The law designates chronic absenteeism as an indicator of student engagement. The argument for including high school is that the dashboard draws public attention and attention steers funding. Districts with student groups that are rated red, designating the lowest performance, must spell out in their LCAPs how they will spend money for improvement.
Bruce Holaday and other board members indicated they too favored including high school grades in the indicator but didn’t press the issue during the board vote.
College and/or careers?
The college/career readiness indicator measures how well schools and districts are preparing students for education and work after graduation. The goal of the indicator is to encourage districts to offer all students a broad set of options, Kazanis said.
The state began collecting data last year and now, with two years of information, it too will become part of the dashboard, with districts and schools receiving colors based on their performance.
So far, though, the metrics have been test-heavy and college-oriented: how students perform on the Smarter Balanced assessments, how many pass two or more Advanced Placement tests and complete the course requirements for admission to California State University and the University of California. Completion of a career technical education pathway is also a metric, although state administrators and board members acknowledge the need for more precise ways to measure preparation for work.
The board expanded the indicator Thursday by adding two elements for the December dashboard: students who have received the State Seal of Biliteracy, demonstrating proficiency in speaking, reading and writing in at least one foreign language, and completion of military leadership training. The most popular way is through the Junior Reserve Officer Training Corps offered by many districts. About 39,000 students who received the Seal of Biliteracy and 2,200 students who completed junior ROTC requirements would register as “prepared” for college/careers under the criteria that the board adopted.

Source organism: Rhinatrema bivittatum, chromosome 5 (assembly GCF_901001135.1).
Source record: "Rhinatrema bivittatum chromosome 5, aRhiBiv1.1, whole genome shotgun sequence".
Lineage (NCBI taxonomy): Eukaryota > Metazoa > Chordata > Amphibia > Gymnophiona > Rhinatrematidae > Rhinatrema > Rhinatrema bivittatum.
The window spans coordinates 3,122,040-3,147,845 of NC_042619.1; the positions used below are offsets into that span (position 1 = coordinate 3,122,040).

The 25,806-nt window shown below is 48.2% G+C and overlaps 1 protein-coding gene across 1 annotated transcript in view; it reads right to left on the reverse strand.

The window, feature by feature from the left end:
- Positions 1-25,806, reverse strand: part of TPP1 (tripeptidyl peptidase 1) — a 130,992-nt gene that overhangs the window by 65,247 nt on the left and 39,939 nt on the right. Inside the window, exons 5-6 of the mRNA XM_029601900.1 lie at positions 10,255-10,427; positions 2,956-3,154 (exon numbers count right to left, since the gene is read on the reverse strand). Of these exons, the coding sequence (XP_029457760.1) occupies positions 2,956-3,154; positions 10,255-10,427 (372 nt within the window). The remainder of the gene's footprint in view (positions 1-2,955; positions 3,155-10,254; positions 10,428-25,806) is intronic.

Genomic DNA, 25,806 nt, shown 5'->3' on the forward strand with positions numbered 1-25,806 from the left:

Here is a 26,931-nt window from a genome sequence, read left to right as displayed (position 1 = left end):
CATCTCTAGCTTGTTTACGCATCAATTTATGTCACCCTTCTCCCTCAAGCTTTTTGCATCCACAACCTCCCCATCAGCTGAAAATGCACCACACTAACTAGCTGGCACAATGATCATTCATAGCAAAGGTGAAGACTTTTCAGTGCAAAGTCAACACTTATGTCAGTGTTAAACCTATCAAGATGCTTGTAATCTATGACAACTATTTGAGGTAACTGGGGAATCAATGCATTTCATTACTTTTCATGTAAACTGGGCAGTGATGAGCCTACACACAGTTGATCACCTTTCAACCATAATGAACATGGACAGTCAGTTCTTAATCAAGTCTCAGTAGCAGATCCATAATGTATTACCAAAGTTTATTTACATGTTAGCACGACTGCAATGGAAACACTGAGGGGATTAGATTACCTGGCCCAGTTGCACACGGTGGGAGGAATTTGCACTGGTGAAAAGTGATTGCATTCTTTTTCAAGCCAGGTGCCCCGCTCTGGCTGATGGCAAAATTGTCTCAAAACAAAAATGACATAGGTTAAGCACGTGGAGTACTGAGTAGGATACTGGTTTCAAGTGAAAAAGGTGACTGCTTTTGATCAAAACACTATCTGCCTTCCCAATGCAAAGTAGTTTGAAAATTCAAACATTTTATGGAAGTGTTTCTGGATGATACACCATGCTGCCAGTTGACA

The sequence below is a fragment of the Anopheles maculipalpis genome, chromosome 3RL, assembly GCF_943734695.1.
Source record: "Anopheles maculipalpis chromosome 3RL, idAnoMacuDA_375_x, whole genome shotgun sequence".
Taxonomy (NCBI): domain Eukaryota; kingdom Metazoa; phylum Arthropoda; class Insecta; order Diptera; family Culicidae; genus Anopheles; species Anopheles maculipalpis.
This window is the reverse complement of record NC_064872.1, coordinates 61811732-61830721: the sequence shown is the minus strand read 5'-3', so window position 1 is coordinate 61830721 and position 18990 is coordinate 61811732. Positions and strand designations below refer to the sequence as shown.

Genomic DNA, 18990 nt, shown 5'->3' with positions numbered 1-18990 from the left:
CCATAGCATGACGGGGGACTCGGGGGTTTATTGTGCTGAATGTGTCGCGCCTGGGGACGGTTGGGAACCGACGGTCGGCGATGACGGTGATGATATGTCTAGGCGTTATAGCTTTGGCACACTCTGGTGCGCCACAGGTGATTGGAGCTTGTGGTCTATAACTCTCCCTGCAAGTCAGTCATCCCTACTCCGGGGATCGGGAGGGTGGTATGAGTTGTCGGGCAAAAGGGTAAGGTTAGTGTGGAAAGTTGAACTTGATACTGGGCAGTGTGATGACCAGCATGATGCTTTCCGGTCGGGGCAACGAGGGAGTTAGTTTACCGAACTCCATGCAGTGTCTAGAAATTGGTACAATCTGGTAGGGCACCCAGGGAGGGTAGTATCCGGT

But throughout the two-hour discussion, board members expressed misgivings about adding features without a clear understanding of what career/college means. Is it college and careers, implying programs should be preparing students for both? Or is it college or career, implying it’s fine to prepare some students for college and others for vocations?
For now, the Department of Education has fudged, by calling it college/career. The intent, said Deputy State Superintendent Keric Ashley, is eventually to call the indicator “college and career,” although it could take years to adopt better ways to measure the dual preparation.
Staff had recommended adding a basic math requirement to the State Seal of Biliteracy, but board members deleted that requirement. And they rejected the staff suggestion to add the Golden State Merit Diploma, given to students with B+ or higher grades in at least a half-dozen high school courses spanning multiple subjects. When the Legislature established the seal two decades ago, it required high grades on end-of-year exams. It was more rigorous then and is not widely publicized today.
Board member Patricia Rucker said the metrics in the indicator need to be uniformly consistent on the degree of rigor they require.
“There is no common understanding as to whether it is ‘or’ or ‘and’,” said board member Feliza Ortiz-Licon.
The board moved on, leaving that discussion for another day.
Do you count on EdSource’s reporting daily? Make your donation today to our year end fundraising campaign by Dec. 31st to keep us going without a paywall or ads.